The European Commission (the "Commission") has issued a notice to stakeholders in the asset management industry on some of the main legal and regulatory repercussions arising from the UK becoming a "third country" following Brexit.

While the notice acknowledges that there are currently "considerable uncertainties", particularly in relation to a finalised withdrawal agreement and any transitional arrangements that may be contained therein, the purpose of the notice is to remind stakeholders of the need to assess the potential impact that Brexit may have on their businesses and plan accordingly.

Impact on UK Asset Managers

As of 30 March 2019, the EU rules in the field of asset management, most notably the UCITS Directive1 and the AIFM Directive2 will no longer apply to the UK.

As a result, UK UCITS management companies and UK AIFMs will no longer benefit from the "EU passport" and will in each case be treated as third-country AIF managers. Consequently, those UK entities will no longer be able to manage funds and market funds in the EU on a cross-border basis using their current passport.

In addition, post-brexit, all UK authorised funds (including UCITS, AIF, EuVECA and Money Market Funds) will be re-categorised as non-EU AIFs.

With the EU passport denied to them, UK managers (including their branches) may only be allowed to market AIFs (EU AIFs and non-EU AIFs) in EU Member States pursuant to applicable National Private Placement regimes ("NPPR"). However, as you will be aware, each Member State has discretion as to whether or not to activate the NPPR. To date, some Member States have not permitted the NPPR while other Member States have only allowed marketing on a more limited basis. As a result, the ability of UK AIF managers to market funds within certain Member States will be significantly impacted from 30 March 2019.

Impact on EU Asset Management

In order for EU-27 UCITS management companies to continue to manage former UK UCITS funds3, they will need to obtain an authorisation to manage non-EU AIFs under AIFMD. In order to be able to manage such former UK UCITS funds which are not marketed within the EU, such management companies must comply with AIFMD (except depositary and annual report rules) and with cooperation agreements for exchange of information between EU competent authorities and the relevant third country authorities.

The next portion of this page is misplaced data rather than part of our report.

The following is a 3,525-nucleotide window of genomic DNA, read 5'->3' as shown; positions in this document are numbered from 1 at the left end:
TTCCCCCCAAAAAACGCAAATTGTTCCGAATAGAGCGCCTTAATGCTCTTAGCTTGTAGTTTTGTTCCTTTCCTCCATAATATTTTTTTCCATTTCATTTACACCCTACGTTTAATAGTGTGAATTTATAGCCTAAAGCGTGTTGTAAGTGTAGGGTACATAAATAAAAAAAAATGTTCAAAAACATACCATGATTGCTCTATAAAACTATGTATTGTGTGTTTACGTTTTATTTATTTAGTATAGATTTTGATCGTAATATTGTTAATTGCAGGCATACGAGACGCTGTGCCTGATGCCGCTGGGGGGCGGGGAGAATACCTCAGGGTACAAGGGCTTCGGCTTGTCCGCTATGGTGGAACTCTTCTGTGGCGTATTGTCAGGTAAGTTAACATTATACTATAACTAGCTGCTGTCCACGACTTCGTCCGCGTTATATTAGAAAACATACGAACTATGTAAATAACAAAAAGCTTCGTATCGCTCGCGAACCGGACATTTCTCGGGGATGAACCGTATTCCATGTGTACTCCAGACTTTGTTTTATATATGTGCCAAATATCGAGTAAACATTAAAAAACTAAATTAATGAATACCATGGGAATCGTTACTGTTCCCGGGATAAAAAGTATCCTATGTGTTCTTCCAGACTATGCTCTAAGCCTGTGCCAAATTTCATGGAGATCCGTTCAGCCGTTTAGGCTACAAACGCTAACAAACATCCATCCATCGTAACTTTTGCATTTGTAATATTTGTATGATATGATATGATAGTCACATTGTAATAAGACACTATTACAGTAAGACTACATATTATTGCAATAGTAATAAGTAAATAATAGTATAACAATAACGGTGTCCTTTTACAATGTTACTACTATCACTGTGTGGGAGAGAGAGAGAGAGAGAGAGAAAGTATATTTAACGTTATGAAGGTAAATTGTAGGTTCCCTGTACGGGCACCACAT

Unsurprisingly, the Commission acknowledges that any delegation of portfolio management or risk management by an EU manager to a UK domiciled entity must be implemented in accordance with ESMA's Opinion on Investment Management and highlights the risks of UK managers relying on 'letter-box entities' which may arise from the use of such outsourcing arrangements or from the use of non-EU branches for the performance of such functions. The Commission notes that any delegation of tasks back to the UK must be based on objective reasons linked to the services provided in the UK and reiterates that then the necessary cooperation agreements for exchange of information between EU and UK competent authorities must be in place.


The Commission highlights that where the depositary of a UCITS delegates safekeeping to an entity established in the UK, it will need to demonstrate objective reasons for delegation and ensure that in the event of an insolvency of that third party, the assets held in custody are unavailable for distribution to that UK sub-custodian's creditors.

Non-EU AIFs domiciled in the UK and managed by an EU AIFM can appoint a UK depositary in the subject to specific requirements.

Investors and other considerations

In addition, the Commission's notice reminds stakeholders to consider potential impacts such as how UCITS management companies and AIFMs will address notifications to investors of the consequences of Brexit related changes to legal and regulatory status (for example disclosure by an AIFM in the annual report or a revision by a UCITS management company of the key investor information). The eligibility of UK domiciled funds as a target investment for other UCITS funds and individual investors is something that will also need to be assessed prior to them being recategorised as non-EU AIFs.


Much like the Central Bank's Brexit contingency planning letters from late 2017, the Commission's letter serves as reminder to stakeholders in the asset management industry to ensure that they are assessing the potential legal, regulatory and commercial repercussions that Brexit, particularly a "Hard Brexit", may have on their businesses. Both notices look to emphasise that we are little over a year away from significant change in the industry and asset managers must now be fully engaged with the reality of Brexit and look to ensure that their plans to deal with the changes and challenges that it presents are being finalised.

The full text of the Commission's Notice is available here: